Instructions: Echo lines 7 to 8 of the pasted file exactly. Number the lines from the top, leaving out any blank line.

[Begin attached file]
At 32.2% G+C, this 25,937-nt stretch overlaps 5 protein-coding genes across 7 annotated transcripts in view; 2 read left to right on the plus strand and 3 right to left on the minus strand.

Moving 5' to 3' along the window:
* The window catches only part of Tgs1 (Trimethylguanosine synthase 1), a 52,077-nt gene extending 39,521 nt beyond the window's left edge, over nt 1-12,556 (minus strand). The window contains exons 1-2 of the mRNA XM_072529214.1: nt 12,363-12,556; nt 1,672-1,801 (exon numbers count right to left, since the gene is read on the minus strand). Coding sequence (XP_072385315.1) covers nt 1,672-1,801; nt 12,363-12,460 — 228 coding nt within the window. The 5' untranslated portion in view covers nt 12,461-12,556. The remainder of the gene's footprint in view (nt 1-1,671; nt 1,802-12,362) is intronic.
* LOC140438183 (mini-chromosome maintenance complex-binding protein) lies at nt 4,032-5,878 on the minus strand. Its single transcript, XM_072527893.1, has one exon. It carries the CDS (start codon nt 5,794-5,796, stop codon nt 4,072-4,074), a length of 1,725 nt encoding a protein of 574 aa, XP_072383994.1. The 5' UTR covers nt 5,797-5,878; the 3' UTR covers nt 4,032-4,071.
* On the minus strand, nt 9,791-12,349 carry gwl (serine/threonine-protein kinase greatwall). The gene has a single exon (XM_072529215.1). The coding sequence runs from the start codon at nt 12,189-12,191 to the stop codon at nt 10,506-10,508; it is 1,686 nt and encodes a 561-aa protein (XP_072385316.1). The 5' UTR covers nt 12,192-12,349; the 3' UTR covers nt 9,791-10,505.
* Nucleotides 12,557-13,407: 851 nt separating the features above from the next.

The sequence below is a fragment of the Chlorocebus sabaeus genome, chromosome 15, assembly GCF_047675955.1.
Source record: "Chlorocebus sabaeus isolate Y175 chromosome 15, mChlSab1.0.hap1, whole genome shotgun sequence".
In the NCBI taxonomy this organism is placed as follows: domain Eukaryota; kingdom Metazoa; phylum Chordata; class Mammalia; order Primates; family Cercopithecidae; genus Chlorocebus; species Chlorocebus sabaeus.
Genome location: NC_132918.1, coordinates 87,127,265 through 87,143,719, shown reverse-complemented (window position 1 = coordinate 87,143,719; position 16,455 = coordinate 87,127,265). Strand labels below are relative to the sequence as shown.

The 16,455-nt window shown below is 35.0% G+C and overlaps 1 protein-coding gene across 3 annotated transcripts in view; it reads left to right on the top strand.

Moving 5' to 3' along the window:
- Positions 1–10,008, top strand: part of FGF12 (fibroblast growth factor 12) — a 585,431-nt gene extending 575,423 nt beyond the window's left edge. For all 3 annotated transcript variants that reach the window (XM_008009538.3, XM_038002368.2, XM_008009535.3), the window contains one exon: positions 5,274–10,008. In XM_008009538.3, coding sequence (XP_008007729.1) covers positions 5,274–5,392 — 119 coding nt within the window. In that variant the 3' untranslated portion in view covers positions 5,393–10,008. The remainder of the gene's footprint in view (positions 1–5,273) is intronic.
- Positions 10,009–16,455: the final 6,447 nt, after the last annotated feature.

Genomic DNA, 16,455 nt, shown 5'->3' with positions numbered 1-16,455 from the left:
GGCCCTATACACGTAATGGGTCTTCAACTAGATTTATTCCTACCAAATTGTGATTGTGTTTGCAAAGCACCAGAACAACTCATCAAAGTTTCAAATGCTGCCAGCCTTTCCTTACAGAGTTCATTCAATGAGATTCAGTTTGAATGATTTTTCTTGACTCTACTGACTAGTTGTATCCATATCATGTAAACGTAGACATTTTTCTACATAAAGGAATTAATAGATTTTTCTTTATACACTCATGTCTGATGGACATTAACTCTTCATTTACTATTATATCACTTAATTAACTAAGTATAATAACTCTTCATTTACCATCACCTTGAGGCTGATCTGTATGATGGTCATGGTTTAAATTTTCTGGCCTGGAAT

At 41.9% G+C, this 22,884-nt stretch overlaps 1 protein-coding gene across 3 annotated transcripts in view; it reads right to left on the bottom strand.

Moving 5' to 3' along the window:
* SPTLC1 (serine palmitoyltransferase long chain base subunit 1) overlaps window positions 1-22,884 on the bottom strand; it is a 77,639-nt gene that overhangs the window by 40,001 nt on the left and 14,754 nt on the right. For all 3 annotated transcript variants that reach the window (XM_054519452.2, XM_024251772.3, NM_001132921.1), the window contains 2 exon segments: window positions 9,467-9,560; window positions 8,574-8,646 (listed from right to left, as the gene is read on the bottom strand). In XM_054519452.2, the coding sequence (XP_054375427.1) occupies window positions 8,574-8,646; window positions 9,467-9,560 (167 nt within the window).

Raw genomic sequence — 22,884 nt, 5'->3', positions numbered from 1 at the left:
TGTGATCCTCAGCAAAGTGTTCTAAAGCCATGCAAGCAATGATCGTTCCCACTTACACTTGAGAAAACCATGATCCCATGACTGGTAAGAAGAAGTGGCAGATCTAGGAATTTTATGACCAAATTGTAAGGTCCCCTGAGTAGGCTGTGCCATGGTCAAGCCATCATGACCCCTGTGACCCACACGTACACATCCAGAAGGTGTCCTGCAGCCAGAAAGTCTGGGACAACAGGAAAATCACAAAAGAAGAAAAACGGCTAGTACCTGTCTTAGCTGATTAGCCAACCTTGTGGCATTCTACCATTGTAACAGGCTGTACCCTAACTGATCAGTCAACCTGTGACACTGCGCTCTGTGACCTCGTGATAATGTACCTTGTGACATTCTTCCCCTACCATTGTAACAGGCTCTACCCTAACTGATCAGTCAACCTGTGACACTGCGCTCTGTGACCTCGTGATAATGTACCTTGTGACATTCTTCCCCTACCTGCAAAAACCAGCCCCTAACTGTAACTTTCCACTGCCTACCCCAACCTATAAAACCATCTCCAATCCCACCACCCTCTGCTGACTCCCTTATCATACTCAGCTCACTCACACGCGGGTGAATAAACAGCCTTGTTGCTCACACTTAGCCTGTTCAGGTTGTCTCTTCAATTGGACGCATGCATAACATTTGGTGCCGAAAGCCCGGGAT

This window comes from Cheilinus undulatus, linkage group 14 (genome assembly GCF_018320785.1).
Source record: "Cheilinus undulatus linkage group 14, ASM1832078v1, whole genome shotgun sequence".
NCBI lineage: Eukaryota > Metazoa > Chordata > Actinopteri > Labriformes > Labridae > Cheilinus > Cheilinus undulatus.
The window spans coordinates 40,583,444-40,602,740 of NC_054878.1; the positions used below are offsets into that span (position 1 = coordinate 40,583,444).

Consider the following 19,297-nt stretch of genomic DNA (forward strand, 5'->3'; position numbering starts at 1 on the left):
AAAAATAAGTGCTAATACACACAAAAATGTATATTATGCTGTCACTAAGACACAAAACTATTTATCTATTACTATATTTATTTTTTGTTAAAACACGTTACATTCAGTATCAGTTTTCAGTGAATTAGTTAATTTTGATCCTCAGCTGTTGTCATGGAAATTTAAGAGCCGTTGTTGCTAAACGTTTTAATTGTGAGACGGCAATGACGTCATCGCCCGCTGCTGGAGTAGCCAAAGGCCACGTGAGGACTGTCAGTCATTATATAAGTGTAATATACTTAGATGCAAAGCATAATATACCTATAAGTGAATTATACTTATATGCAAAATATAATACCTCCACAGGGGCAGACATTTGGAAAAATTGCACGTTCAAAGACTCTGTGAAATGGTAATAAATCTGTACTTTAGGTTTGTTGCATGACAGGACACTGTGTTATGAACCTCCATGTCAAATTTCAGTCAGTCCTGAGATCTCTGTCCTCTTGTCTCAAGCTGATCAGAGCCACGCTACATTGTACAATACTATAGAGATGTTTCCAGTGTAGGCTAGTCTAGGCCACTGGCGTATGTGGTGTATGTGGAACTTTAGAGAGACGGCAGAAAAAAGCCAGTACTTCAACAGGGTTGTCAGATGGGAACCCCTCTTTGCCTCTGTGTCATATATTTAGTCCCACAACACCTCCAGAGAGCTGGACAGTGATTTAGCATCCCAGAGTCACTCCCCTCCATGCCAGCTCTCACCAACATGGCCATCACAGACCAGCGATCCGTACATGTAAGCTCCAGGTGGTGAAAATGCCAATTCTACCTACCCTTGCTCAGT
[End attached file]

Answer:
The sequence below is a fragment of the Chlorocebus sabaeus genome, chromosome 15, assembly GCF_047675955.1.
Source record: "Chlorocebus sabaeus isolate Y175 chromosome 15, mChlSab1.0.hap1, whole genome shotgun sequence".